With Virgin Galactic pilots Mark Stucky and David Mackay at the helm, Unity separated from WhiteKnightTwo at an altitude of just over 50,000 feet, said Virgin Galactic President Mike Moses.
"She looked beautiful," Moses said in a telephone interview after the flight.
Unity flew at Mach 0.6 for an initial check of handling characteristics and vibration tests, then landed on the spaceport runway.
"Next time we'll fly faster," Moses said, adding that the 15-minute flight flight marked a major milestone for the program.
"Flying captive is great, but there is nothing like a free flight when it's a true airplane," Moses said. "We got a glider today, but it's well on its way to becoming a spaceship."
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Virgin Galactics SpaceShipTwo, dubbed the VSS Unity, took to the skies over Mojave, California this morning to complete the craft’s first ever free-flight test. And preliminary data shows it was a huge success.
Today’s flight marked the fifth overall flight for the VSS Unity, which has the distinction of being the only spacecraft built by the company’s in-house manufacturing team — TheSpaceshipCompany — and the 218th flight for its mothership, the WhiteKnightTwo.
Earlier in the week, the duo joined forces to complete a fourth captive carry test. Following the pair’s second captive-carry test in September, engineers decided that all systems were performing as expected and the crew could move onto free-flight testing. The first two attempts (both in November) were thwarted due to weather and an unexpected anomaly, which prevented the crew from separating the two vehicles.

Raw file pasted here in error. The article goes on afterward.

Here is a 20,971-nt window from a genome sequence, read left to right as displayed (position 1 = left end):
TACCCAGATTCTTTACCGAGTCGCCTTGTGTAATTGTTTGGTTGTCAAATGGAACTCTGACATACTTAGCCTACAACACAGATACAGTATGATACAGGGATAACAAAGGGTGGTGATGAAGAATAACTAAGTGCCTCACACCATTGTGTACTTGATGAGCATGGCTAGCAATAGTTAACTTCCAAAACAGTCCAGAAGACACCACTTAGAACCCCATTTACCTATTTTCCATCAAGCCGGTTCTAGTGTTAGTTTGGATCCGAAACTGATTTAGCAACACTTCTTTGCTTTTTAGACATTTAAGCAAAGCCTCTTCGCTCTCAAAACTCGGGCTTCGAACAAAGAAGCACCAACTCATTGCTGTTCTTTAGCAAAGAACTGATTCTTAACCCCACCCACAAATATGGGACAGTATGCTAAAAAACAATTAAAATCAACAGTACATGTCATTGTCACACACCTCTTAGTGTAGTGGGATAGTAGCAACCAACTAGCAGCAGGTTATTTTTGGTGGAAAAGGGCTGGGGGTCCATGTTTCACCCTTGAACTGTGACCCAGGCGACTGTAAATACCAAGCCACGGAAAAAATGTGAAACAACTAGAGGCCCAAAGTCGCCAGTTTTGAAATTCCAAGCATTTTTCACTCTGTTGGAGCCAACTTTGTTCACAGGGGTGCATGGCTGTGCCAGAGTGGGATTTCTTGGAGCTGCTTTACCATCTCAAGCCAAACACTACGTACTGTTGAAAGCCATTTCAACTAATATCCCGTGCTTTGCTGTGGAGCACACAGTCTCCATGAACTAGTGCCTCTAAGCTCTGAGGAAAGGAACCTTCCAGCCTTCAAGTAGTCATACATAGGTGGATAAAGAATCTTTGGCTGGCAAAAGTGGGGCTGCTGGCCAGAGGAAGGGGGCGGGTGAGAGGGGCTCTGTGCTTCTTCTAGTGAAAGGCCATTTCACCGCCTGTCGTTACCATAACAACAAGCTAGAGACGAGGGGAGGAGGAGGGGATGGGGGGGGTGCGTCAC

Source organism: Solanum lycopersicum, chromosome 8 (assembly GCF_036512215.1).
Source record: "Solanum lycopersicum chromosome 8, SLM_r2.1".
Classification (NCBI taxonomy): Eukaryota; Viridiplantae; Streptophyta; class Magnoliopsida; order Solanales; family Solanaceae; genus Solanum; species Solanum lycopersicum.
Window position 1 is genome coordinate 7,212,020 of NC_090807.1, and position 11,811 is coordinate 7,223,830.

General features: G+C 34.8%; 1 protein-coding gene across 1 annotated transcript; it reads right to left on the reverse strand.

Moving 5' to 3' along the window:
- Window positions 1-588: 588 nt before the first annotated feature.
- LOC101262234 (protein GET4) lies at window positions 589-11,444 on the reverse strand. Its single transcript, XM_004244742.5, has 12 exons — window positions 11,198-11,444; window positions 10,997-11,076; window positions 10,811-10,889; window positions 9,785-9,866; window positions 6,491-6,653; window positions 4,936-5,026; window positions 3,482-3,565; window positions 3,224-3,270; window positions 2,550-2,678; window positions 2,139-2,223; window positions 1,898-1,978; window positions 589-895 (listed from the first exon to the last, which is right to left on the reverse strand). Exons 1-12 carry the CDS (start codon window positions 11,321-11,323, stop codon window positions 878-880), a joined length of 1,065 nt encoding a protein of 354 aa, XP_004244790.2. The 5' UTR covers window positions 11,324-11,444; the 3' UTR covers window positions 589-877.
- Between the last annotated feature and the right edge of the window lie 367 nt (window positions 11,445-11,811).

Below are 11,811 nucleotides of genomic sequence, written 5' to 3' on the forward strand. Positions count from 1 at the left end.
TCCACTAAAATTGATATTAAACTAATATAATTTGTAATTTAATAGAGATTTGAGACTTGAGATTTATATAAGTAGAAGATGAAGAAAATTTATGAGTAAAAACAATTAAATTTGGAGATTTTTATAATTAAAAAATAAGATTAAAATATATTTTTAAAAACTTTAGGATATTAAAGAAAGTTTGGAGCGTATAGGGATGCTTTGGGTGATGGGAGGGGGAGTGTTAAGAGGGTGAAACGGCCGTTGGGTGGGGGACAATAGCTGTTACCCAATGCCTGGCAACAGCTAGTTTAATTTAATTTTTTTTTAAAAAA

That was not the case today. Following takeoff, the pilots of both vehicles tested multiple on board systems, ensuring they were ready (and able) to release the spacecraft. Once they received the green light from the control room, the VSS Unity was set free, and coasted down to a gentle landing.
During free-flight (also known as a glide test) testing, the two vehicles take off as a mated pair, with the SpaceShipTwo detaching from the WhiteKnightTwo during flight before gently gliding back to the runway. In-flight testing allows engineers thoroughly study how various systems on board the vehicles perform during flight.
The glide tests are not designed to go into space; however, they are a major step towards Virgin Galactic’s ultimate goal: launching people into space. Before that can happen, the aerospace company must first prove its vehicles are safe to carry human passengers. In order to do so, the company has to complete a lengthy testing process that includes captive-carry, free-flight, and rocket-powered tests.
Rocket-powered testing was suspended following a tragic accident in 2014, when the first SpaceShipTwo crashed as a result of pilot error. The accident resulted in the death of one pilot, leaving a second injured.
Today’s successful free-flight test, was a crucial step to resuming rocket-powered flights.
Both vehicles are reported to have landed safely, and the team will now begin the tedious process of analyzing all the data collected during the test.